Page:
ZURICH: This is the statement issued today by Jerome Champagne concerning his candidacy for the presidency of FIFA:
Distinguished Presidents of FIFA member associations; Officers and Officials of federations, confederations, leagues, clubs and players’ associations; Friends of football:
I regret to have to announce that I have not presented the five sponsorship letters needed to be registered as a candidate in the election of 29 May.
I warmly thank the three federations that have endorsed me and the many presidents who explained with candor and friendship, that they could not do it despite their interest in my program. The reasons were numerous. Because they feared reprisals from their confederations having issued “recommendations”. Because their federations were candidates to host continental competitions. Because they relied too heavily on the financial support. Because they were committed to defend a united continental front. Because some of the presidents were themselves
engaged in an election or simply preferred another candidate.
The institutions have mobilized to eliminate the only independent candidate. The latest events orchestrated in secret with barely veiled intentions by one of them, distributing letters of support between candidates, made me lose sponsorships especially in Europe!
I also note that I would have been a candidate with the old version of the rules, and that I cannot be one with the new modifications adopted in 2013 on a UEFA proposal.
Despite the disappointment, I do not feel any bitterness because I know how the pyramidal structure of football works.
The script of the next few weeks and months calls for proxy candidates to wage the battles that others did not have the courage to fight, and for some to go forward as surrogates of private and institutional interests:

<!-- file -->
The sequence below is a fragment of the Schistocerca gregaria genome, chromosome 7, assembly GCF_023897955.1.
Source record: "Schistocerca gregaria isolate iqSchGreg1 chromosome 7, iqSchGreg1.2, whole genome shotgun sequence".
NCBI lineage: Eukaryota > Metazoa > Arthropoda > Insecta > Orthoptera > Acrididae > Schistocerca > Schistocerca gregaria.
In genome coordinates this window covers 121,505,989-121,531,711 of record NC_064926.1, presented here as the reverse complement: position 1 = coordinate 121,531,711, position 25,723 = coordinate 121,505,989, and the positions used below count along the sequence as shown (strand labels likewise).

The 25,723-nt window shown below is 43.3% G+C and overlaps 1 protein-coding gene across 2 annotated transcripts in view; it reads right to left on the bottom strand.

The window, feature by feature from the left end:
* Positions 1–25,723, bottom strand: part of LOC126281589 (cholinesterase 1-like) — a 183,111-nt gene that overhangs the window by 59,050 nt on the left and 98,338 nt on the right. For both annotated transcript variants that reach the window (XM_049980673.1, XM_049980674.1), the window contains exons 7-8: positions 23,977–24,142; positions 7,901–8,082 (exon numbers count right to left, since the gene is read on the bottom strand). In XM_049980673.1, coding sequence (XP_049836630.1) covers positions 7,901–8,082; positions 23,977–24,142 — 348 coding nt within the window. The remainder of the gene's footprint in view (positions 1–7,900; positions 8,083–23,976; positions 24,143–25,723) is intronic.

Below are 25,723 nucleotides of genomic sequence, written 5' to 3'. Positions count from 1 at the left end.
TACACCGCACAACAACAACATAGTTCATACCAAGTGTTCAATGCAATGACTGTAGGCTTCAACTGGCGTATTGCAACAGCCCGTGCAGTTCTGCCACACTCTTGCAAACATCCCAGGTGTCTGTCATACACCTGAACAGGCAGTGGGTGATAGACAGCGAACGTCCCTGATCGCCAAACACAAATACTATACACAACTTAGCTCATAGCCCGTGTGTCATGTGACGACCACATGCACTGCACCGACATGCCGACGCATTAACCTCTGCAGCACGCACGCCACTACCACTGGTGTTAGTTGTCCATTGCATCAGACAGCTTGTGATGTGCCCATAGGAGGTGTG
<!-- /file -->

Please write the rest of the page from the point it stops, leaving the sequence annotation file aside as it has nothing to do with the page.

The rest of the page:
The campaign could turn to pointing Manichean fingers at one person, the President of FIFA, to avoid recognizing a collective responsibility of the Executive Committee, where a confederation with a third of the vote, UEFA, believes that it can decide everything.
* Rivalries between people and institutions will be vividly highlighted.
* So-called programs will appear with a list of high-sounding slogans and little precise substance. Proposals will be touted, smelling of demagoguery and politicking, such as increasing the number of teams in the finals of the World Cup. And certainly some “copy and paste” sections directly from my program.
* The hidden agenda – or not so hidden after all – is clear: under the guise of reforming FIFA lies the objective of further weakening it in favor of continental structures. This at a time when a strong governance of football, with regulatory and redistributive powers, is needed more than ever. It constitutes the perennial vision of UEFA since 1998!
* It is also to pave the road for the wealthy actors of the West European football to get their hands on the last thing they do not control yet: FIFA and the world government of football.